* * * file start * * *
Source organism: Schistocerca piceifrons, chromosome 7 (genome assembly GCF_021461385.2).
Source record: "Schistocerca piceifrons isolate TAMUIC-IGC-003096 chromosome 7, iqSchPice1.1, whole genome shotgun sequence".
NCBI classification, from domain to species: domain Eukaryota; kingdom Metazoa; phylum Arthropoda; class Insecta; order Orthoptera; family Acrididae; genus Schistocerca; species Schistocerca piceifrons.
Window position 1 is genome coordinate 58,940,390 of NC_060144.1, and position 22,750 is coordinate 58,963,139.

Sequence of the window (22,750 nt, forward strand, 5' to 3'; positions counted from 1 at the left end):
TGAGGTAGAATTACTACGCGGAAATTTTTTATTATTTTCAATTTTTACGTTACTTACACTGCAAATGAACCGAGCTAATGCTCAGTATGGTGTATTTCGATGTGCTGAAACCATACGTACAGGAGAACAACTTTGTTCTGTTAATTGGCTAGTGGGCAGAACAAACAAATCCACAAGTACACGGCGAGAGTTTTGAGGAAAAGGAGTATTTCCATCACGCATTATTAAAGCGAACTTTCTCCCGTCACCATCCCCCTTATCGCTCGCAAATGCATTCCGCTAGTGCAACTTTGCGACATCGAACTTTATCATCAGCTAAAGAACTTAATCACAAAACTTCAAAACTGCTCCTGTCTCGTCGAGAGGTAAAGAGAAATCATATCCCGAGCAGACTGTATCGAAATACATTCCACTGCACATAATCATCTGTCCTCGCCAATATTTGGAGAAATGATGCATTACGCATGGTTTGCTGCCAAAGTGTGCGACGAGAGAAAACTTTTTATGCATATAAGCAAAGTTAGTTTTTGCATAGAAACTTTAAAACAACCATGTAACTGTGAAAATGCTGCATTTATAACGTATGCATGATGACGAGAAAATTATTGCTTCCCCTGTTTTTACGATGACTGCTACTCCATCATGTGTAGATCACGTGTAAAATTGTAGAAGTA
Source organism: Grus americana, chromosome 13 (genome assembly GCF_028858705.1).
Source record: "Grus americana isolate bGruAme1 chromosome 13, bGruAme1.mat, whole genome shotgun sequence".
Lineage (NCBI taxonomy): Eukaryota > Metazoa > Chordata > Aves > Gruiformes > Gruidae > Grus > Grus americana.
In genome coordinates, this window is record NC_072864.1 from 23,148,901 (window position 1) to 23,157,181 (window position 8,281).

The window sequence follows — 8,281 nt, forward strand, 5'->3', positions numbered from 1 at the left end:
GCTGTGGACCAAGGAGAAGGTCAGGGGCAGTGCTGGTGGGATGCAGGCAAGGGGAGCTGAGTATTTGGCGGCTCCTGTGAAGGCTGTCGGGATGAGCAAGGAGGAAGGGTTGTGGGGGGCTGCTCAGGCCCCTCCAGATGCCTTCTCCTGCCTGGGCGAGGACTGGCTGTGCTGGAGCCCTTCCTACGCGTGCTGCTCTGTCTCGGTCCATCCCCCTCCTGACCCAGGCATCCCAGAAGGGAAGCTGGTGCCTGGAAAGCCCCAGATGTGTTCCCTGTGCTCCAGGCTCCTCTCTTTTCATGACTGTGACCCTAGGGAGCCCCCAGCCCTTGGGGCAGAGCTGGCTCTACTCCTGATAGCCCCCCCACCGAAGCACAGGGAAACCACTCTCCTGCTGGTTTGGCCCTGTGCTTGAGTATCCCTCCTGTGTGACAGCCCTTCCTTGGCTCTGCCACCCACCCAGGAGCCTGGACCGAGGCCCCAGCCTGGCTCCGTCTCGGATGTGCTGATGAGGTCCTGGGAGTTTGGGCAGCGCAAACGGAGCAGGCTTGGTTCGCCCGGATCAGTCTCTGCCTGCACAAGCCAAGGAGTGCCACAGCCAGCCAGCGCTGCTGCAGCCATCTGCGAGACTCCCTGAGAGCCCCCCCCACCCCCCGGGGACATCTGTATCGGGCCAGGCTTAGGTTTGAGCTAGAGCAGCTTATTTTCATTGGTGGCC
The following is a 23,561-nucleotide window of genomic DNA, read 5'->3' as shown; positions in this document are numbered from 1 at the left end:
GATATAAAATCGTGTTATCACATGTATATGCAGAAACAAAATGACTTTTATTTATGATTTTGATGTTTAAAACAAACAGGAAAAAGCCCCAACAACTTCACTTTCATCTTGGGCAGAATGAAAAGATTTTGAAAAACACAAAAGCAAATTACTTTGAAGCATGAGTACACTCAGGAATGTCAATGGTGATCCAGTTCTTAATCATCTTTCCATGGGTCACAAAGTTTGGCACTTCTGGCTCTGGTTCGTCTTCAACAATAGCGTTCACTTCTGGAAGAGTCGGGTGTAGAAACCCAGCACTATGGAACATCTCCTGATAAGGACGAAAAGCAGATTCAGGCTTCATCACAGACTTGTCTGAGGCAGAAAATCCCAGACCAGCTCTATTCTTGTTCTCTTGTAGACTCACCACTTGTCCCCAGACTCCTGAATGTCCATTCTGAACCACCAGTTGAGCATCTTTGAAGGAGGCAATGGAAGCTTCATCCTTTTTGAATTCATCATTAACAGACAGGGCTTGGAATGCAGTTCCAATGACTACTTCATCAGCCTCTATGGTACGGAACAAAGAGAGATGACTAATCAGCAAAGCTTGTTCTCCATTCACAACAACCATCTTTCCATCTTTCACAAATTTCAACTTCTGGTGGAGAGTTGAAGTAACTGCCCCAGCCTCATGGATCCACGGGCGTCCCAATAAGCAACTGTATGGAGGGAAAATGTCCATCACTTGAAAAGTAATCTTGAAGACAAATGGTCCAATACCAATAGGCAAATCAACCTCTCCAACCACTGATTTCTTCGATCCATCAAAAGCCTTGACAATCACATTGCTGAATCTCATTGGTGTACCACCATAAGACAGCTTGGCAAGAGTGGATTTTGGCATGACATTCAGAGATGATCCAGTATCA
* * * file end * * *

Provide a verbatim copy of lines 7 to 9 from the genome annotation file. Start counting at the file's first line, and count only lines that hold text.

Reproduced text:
Source organism: Grus americana, chromosome 13 (genome assembly GCF_028858705.1).
Source record: "Grus americana isolate bGruAme1 chromosome 13, bGruAme1.mat, whole genome shotgun sequence".
Lineage (NCBI taxonomy): Eukaryota > Metazoa > Chordata > Aves > Gruiformes > Gruidae > Grus > Grus americana.